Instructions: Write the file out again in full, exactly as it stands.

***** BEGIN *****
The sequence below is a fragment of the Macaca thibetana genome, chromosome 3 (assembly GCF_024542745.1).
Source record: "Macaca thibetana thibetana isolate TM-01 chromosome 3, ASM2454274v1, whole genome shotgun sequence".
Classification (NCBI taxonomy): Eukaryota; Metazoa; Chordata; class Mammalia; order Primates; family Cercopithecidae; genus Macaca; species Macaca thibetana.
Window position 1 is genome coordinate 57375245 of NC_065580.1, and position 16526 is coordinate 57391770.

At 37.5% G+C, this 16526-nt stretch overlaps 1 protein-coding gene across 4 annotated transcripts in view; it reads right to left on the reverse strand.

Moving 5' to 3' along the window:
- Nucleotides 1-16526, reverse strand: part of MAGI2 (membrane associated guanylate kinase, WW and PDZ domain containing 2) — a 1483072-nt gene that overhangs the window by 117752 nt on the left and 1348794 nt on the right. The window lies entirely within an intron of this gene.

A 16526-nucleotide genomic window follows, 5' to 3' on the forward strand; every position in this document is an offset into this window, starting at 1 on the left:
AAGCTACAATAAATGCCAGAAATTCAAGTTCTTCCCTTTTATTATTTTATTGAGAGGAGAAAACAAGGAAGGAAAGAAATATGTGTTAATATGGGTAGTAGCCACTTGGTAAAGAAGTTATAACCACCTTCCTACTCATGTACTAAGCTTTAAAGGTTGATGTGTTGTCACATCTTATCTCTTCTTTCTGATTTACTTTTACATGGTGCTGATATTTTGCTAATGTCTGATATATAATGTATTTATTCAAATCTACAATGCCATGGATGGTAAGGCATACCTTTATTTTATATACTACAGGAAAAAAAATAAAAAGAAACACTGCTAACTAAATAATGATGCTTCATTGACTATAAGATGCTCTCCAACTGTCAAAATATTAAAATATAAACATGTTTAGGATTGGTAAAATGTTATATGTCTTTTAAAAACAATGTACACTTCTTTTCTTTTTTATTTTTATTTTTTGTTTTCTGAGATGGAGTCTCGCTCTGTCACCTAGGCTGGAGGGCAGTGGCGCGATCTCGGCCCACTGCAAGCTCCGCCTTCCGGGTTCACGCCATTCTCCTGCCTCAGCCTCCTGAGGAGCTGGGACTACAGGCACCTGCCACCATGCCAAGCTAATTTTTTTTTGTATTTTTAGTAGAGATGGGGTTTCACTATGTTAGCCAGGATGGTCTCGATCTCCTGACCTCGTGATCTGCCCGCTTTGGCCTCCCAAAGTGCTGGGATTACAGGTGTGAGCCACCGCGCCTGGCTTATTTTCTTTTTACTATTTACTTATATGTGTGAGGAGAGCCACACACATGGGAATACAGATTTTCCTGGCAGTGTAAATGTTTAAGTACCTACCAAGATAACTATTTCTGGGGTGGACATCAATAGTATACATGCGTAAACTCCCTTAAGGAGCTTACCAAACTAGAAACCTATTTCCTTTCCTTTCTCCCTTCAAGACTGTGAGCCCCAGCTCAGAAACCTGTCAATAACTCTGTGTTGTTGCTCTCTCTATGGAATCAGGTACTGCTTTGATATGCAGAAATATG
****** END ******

The sequence below is a fragment of the Macaca thibetana genome, chromosome 3 (assembly GCF_024542745.1).
Source record: "Macaca thibetana thibetana isolate TM-01 chromosome 3, ASM2454274v1, whole genome shotgun sequence".
Classification (NCBI taxonomy): Eukaryota; Metazoa; Chordata; class Mammalia; order Primates; family Cercopithecidae; genus Macaca; species Macaca thibetana.
Window position 1 is genome coordinate 57375245 of NC_065580.1, and position 16526 is coordinate 57391770.

At 37.5% G+C, this 16526-nt stretch overlaps 1 protein-coding gene across 4 annotated transcripts in view; it reads right to left on the reverse strand.

Moving 5' to 3' along the window:
- Nucleotides 1-16526, reverse strand: part of MAGI2 (membrane associated guanylate kinase, WW and PDZ domain containing 2) — a 1483072-nt gene that overhangs the window by 117752 nt on the left and 1348794 nt on the right. The window lies entirely within an intron of this gene.

A 16526-nucleotide genomic window follows, 5' to 3' on the forward strand; every position in this document is an offset into this window, starting at 1 on the left:
AAGCTACAATAAATGCCAGAAATTCAAGTTCTTCCCTTTTATTATTTTATTGAGAGGAGAAAACAAGGAAGGAAAGAAATATGTGTTAATATGGGTAGTAGCCACTTGGTAAAGAAGTTATAACCACCTTCCTACTCATGTACTAAGCTTTAAAGGTTGATGTGTTGTCACATCTTATCTCTTCTTTCTGATTTACTTTTACATGGTGCTGATATTTTGCTAATGTCTGATATATAATGTATTTATTCAAATCTACAATGCCATGGATGGTAAGGCATACCTTTATTTTATATACTACAGGAAAAAAAATAAAAAGAAACACTGCTAACTAAATAATGATGCTTCATTGACTATAAGATGCTCTCCAACTGTCAAAATATTAAAATATAAACATGTTTAGGATTGGTAAAATGTTATATGTCTTTTAAAAACAATGTACACTTCTTTTCTTTTTTATTTTTATTTTTTGTTTTCTGAGATGGAGTCTCGCTCTGTCACCTAGGCTGGAGGGCAGTGGCGCGATCTCGGCCCACTGCAAGCTCCGCCTTCCGGGTTCACGCCATTCTCCTGCCTCAGCCTCCTGAGGAGCTGGGACTACAGGCACCTGCCACCATGCCAAGCTAATTTTTTTTTGTATTTTTAGTAGAGATGGGGTTTCACTATGTTAGCCAGGATGGTCTCGATCTCCTGACCTCGTGATCTGCCCGCTTTGGCCTCCCAAAGTGCTGGGATTACAGGTGTGAGCCACCGCGCCTGGCTTATTTTCTTTTTACTATTTACTTATATGTGTGAGGAGAGCCACACACATGGGAATACAGATTTTCCTGGCAGTGTAAATGTTTAAGTACCTACCAAGATAACTATTTCTGGGGTGGACATCAATAGTATACATGCGTAAACTCCCTTAAGGAGCTTACCAAACTAGAAACCTATTTCCTTTCCTTTCTCCCTTCAAGACTGTGAGCCCCAGCTCAGAAACCTGTCAATAACTCTGTGTTGTTGCTCTCTCTATGGAATCAGGTACTGCTTTGATATGCAGAAATATG